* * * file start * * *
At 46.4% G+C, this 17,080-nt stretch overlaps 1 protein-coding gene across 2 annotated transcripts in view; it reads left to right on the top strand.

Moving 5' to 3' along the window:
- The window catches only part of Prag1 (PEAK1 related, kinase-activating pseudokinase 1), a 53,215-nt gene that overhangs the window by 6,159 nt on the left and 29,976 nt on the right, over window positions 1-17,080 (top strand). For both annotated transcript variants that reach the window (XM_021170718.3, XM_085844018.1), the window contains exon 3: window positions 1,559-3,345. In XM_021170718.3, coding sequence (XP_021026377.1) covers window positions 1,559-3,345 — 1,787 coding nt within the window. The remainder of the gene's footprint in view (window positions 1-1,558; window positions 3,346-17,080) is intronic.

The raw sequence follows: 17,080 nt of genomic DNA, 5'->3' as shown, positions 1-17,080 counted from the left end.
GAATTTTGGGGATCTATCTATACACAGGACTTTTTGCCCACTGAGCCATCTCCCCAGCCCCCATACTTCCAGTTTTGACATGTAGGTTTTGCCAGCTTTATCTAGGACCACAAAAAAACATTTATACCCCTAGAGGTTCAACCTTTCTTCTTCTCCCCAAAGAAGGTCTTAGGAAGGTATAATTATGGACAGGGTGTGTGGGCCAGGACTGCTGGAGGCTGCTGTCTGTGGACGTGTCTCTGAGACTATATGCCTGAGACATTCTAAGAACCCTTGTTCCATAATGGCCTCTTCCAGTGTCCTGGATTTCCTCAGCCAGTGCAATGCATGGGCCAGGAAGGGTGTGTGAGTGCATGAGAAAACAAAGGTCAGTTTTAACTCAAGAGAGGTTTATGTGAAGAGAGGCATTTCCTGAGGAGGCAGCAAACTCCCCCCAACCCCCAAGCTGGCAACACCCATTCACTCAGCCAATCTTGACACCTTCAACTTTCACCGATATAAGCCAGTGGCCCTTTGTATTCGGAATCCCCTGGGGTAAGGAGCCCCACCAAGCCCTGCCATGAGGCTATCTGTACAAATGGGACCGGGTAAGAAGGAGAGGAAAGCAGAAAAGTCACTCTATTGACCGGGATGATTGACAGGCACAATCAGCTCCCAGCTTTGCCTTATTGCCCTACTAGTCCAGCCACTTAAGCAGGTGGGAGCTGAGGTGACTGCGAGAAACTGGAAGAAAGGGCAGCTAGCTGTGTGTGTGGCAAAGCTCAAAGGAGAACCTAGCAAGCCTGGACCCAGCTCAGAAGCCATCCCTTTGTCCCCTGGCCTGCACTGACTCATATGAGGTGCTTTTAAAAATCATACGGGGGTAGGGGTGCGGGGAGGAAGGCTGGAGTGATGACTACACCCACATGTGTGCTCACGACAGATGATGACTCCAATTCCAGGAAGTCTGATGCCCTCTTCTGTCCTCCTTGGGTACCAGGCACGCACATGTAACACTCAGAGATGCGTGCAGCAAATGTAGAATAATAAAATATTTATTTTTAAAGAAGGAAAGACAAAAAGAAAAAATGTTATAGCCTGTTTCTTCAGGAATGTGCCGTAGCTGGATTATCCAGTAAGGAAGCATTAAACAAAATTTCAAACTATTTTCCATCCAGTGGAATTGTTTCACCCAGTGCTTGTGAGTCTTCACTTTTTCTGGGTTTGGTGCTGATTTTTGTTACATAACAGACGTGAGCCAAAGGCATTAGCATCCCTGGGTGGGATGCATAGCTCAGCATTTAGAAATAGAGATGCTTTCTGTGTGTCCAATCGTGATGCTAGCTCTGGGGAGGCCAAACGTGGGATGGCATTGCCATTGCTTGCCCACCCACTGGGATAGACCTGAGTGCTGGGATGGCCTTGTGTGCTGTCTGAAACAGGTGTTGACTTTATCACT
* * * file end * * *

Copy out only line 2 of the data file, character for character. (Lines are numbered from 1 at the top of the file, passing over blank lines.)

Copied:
Moving 5' to 3' along the window: